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Preimplantation genetic screening explained

Preimplantation genetic screening explained

This article has been contributed by Embryologist, Sareena Sharma for IVF London– specialist fertility clinic based in Elstree, London.

What is Preimplantation Genetic Screening (PGS)?

Preimplantation genetic screening is a method used to check the number of chromosomes in an embryo. Up to 50 % of embryos produced may have an incorrect number of chromosomes – described as aneuploidy. This is a common cause of miscarriage and implantation failure. PGS can also be used to test for genetic conditions that are caused by an abnormal number of chromosomes. These include Down’s syndrome and Turner syndrome.


How is it carried out?

The patient undergoes a specialised IVF process using ICSI to create a number of embryos. After three to five days, one or more cells are taken from each embryo. These cells can then be tested to determine the number of chromosomes present. The embryos are frozen to allow time for the genetic testing to take place.

Next generation sequencing is an advanced method of genetic testing. It is used in PGS to identify any abnormal numbers of whole or partial chromosomes. When the results are confirmed, the embryologist selects one embryo with the correct number of chromosomes to transfer back to the patient.


Who can benefit from Preimplantation Genetic Screening?

As women get older chromosomal abnormalities in embryos are more likely. PGS is therefore usually offered to women over the age of 37. Using PGS, the chances of pregnancy from embryo transfer in older women are as good as those seen in younger women. However, with advanced maternal age, the chances of making an embryo with the correct number of chromosomes are lower.

PGS may also be offered if you or your partner have a history of chromosomal abnormality-related conditions in your family. It is important to note that PGS cannot be used to detect the presence of conditions caused by single mutations in genes; for these cases, preimplantation genetic diagnosis (PGD) can be used.

PGS is one of the investigations recommended if you have had recurrent miscarriage or previous failed IVF.


Are there any risks involved?

In most cases the embryos are unaffected by the PGS process. However, removing cells from the embryo can cause small amounts of damage to the embryo that may result in developmental issues once inside the uterus. Over 95% of embryos will survive the freezing and thawing process involved.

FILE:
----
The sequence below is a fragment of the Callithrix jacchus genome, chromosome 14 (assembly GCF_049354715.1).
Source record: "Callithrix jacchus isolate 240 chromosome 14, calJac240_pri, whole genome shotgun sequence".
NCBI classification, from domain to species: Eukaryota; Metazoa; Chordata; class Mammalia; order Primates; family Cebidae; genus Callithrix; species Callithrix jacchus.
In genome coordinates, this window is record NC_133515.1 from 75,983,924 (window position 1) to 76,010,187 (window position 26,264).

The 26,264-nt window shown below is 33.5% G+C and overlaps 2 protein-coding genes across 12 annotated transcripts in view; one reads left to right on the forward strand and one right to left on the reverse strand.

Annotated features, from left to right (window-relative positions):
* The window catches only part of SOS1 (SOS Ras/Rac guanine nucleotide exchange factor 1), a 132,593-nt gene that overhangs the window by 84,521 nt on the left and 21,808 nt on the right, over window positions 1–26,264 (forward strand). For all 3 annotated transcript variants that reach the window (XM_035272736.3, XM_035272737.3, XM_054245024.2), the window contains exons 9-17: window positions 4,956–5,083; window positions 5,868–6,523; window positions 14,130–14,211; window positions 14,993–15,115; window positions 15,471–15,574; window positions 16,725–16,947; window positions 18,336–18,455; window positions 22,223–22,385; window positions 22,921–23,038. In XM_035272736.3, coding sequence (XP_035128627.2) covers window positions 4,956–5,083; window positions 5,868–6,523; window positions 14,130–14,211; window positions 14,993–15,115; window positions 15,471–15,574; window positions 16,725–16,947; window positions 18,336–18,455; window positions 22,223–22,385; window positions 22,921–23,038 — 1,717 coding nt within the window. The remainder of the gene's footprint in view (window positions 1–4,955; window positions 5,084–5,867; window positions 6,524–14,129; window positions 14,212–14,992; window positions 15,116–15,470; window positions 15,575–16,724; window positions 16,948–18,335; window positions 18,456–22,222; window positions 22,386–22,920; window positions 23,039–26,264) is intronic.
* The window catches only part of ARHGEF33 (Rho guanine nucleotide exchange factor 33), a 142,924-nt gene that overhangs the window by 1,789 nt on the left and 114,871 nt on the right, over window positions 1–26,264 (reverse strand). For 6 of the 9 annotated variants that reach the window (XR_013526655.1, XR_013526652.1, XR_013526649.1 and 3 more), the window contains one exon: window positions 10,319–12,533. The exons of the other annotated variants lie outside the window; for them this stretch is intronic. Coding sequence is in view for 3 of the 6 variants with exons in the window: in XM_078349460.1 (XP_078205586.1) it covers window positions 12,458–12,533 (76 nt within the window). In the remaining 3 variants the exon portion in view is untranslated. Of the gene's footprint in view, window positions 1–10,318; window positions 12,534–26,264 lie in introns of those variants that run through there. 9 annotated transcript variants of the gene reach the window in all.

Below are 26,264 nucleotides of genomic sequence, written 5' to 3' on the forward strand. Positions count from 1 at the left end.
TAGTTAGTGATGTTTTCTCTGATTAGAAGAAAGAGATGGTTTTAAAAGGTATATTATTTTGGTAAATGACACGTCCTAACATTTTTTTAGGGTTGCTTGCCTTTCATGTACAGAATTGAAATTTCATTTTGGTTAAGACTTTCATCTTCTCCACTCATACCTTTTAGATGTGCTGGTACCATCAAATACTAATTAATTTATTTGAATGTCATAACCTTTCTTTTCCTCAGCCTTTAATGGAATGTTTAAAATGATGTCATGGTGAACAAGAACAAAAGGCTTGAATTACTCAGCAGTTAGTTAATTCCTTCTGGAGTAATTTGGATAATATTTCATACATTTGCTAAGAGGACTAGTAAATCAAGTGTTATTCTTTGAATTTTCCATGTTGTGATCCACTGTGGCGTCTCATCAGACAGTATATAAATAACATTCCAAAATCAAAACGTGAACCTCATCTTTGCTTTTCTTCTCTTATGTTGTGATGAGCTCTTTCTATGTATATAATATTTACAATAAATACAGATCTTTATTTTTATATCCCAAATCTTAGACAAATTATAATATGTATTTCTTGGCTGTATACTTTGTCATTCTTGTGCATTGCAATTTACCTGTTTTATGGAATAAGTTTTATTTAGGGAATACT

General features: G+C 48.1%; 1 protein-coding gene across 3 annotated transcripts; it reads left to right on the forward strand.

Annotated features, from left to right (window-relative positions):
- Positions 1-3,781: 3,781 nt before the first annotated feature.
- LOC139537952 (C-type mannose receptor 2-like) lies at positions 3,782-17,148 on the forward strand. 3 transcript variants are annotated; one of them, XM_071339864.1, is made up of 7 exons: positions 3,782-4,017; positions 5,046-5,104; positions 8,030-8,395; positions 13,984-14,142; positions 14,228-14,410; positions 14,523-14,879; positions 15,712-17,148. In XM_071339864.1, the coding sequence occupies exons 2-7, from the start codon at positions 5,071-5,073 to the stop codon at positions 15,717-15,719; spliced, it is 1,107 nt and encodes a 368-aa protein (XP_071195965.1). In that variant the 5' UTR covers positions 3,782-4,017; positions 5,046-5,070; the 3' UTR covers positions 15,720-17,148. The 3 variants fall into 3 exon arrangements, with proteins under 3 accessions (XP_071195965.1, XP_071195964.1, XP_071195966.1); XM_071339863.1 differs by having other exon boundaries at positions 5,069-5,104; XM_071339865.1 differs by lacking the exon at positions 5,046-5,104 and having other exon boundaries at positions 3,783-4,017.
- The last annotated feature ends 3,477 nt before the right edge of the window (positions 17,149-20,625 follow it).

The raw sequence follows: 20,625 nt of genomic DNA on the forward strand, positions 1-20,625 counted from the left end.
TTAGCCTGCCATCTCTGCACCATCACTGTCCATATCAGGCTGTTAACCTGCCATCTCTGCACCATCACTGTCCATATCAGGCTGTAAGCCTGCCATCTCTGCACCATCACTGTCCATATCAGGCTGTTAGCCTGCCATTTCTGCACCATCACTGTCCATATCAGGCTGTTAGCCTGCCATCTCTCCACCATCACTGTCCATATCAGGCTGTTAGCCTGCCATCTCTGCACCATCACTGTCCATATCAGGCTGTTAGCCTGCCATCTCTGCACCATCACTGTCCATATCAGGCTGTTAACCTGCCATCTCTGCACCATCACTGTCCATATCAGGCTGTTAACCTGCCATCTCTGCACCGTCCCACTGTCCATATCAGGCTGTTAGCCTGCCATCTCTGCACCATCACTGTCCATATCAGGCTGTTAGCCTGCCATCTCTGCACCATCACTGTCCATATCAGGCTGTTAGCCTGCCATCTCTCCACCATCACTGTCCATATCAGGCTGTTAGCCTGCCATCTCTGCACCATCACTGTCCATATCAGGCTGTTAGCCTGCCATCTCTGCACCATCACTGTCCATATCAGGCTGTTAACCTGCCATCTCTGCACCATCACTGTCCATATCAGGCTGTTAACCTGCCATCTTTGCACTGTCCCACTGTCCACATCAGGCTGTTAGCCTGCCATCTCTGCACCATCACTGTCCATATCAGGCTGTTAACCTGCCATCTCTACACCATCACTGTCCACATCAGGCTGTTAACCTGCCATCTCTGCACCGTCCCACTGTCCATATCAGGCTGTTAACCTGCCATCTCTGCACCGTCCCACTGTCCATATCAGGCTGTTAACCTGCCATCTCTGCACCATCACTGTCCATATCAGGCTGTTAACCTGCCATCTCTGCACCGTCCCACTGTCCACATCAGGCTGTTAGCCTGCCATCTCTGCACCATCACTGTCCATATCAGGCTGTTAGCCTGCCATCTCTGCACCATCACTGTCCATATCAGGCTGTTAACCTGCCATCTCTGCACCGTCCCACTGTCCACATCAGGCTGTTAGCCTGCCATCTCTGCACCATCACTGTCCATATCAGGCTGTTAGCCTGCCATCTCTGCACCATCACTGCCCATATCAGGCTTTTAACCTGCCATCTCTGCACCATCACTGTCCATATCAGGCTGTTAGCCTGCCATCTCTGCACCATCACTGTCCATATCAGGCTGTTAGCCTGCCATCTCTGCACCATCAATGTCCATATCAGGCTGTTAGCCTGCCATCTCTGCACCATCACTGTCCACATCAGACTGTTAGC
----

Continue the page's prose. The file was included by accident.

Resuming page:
Accuracy of the test can be affected by an issue called mosaicism. This is where not all the cells in an embryo have the same chromosomes. This can affect the accuracy of the results from PGS. If a cell is removed from an embryo, it may show as abnormal during the genetic testing of that cell, when in reality that embryo would have gone on to become a healthy pregnancy. Or the reverse can happen, in which an abnormal embryo is screened as healthy and goes on to produce an unhealthy pregnancy.


What are the benefits of PGS?

A significant benefit of PGS is the reduction of miscarriage rates. Aneuploidy is a large contributor to recurrent miscarriage, so by testing embryos before transfer, the rate of pregnancy for women in this category increases1. A study conducted in 2012 found that using PGS to select on normal embryos reduced the miscarriage rate from the expected 33.5% to 6.9%. The authors concluded that the use of PGS as a screening technique significantly reduced the rate of miscarriage while increasing the pregnancy rate.

IVF London offers a cost effective plan designed to make PGS accessible to our patients. To learn more about PGS and how it could benefit you, please contact the clinic where our friendly and knowledgeable team will be happy to answer any questions you may have.


Hodes-Wertz, B., Grifo, J., Ghadir, S., Kaplan, B., Laskin, C.A., Glassner, M. and Munné, S., 2012. Idiopathic recurrent miscarriage is caused mostly by aneuploid embryos. Fertility and sterility, 98(3), pp.675-680



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